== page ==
The annual South by Southwest Conference & Festivals — or simply SXSW for short — brings together film, music, online professionals and creative talent to showcase their latest endeavors.
At the gathering in March of 2017, representatives from Oscilloscope Laboratories were on hand and one of the films in competition that they took a shine to was from the documentary filmmaking team of Judd Apatow and Michael Bongiglio … Oscilloscope liked what they saw and snatched it up for both theatrical and home entertainment distribution.
Apatow and Bongiglio had previously collaborated on an ESPN 30 For 30 segment titled Doc & Darryl, a look at former New York Mets superstars, Dwight "Doc" Gooden and Darryl Strawberry. On this second go-round on the documentary filmmaking front the pair selected folk/rock artists the Avett Brothers as their subject.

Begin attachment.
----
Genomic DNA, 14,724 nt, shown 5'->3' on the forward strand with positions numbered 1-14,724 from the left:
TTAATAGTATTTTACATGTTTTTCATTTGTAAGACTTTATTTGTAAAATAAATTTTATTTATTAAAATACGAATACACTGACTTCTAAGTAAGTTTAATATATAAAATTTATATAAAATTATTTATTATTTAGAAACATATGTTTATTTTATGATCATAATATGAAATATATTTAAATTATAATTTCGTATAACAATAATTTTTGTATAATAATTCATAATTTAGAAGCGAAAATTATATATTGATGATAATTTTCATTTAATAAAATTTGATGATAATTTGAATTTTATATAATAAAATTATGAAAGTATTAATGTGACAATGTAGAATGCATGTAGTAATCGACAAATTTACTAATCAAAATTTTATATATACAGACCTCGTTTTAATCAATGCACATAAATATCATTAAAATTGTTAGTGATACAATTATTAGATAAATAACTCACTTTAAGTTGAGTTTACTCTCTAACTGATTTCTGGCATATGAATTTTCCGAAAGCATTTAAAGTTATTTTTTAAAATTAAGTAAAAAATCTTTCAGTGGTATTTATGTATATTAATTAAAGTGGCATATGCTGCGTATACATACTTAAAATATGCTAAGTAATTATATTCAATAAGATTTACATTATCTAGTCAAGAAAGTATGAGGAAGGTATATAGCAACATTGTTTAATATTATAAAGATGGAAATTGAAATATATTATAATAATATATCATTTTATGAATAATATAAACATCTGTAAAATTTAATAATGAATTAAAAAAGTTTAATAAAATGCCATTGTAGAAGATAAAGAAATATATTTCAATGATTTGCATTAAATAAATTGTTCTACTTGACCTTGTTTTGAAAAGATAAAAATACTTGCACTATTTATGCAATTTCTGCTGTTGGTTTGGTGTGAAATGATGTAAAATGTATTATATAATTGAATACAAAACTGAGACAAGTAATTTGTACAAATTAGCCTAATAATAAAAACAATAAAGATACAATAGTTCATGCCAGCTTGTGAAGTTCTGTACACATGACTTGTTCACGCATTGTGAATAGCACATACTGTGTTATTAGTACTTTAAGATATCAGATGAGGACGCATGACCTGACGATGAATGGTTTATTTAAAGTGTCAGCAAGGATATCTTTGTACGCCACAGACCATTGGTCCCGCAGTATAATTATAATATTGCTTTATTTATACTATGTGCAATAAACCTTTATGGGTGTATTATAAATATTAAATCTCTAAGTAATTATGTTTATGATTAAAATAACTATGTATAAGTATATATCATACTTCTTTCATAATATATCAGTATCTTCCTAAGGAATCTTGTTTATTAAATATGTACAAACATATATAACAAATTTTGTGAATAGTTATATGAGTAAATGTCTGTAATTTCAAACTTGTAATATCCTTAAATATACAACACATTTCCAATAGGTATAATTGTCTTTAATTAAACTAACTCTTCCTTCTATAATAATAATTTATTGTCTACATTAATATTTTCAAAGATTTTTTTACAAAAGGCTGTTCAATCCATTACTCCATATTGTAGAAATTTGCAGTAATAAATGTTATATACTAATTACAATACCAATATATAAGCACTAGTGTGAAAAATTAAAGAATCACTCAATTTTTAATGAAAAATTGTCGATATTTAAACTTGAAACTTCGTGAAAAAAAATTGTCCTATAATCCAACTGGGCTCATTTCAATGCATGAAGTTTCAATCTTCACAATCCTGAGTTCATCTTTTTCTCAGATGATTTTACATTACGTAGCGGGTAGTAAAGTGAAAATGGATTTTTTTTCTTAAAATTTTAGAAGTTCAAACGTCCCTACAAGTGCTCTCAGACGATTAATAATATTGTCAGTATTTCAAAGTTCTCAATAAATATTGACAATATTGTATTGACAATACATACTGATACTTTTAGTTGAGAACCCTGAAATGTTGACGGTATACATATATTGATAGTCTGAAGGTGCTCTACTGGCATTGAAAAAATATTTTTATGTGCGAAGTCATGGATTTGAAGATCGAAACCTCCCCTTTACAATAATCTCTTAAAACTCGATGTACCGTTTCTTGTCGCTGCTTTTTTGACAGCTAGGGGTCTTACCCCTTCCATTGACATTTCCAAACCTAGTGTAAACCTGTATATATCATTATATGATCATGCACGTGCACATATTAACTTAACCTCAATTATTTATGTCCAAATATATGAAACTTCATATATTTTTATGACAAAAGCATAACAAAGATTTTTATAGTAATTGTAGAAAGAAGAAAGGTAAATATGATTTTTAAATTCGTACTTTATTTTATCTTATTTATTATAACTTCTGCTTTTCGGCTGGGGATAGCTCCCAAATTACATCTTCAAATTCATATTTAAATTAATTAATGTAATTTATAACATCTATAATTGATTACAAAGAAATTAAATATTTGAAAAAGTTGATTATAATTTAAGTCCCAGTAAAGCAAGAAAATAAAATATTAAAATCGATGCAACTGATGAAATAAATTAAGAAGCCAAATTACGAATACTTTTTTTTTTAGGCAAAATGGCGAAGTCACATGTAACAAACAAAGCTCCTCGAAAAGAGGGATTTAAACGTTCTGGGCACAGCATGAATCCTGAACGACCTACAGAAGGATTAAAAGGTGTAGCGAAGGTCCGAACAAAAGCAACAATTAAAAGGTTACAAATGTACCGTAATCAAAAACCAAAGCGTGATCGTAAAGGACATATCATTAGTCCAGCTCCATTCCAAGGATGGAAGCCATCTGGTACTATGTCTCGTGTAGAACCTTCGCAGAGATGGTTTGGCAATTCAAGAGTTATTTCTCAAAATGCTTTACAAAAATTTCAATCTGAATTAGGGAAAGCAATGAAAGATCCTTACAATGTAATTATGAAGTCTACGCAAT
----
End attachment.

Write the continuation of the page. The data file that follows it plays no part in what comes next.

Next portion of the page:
Titled May it Last: A Portrait of the Avett Brothers, the film takes an intimate look at the making of the group’s “True Sadness” album, which is set against the backdrop of the rise and success of brothers Scott and Seth Avett over a 15-year period.
Oscilloscope took the documentary out theatrically after its SXSW award-winning premiere to just eight selected arthouse venues in the fall of 2017 where the film pulled in a remarkable $725,286 in box office receipts … just eight theatres over a four-week window! The film had a contractual HBO showcase and now, finally, on June 18 it will be available for fans to enjoy as both DVD and Blu-ray product offerings.
For the record, the ARR comes in at a leisurely 641 days.
This 15-year long look at the group’s rise, ups and downs saw them gains hree Grammy nominations and deliver 13 albums, with the subject of the film, their latest work, “True Sadness,” hitting number one on both the Rock and Folk charts and peaking at number three on the Billboard Top 200.
For fans of the Avett Brothers, May it Last: A Portrait of the Avett Brothers, is an absolute must-have come June 18. Bonus features include the music video, “Morning Song,” a live performance of “I Wish I Was,” deleted scenes and the recording session for “Satan Pulls the Strings.”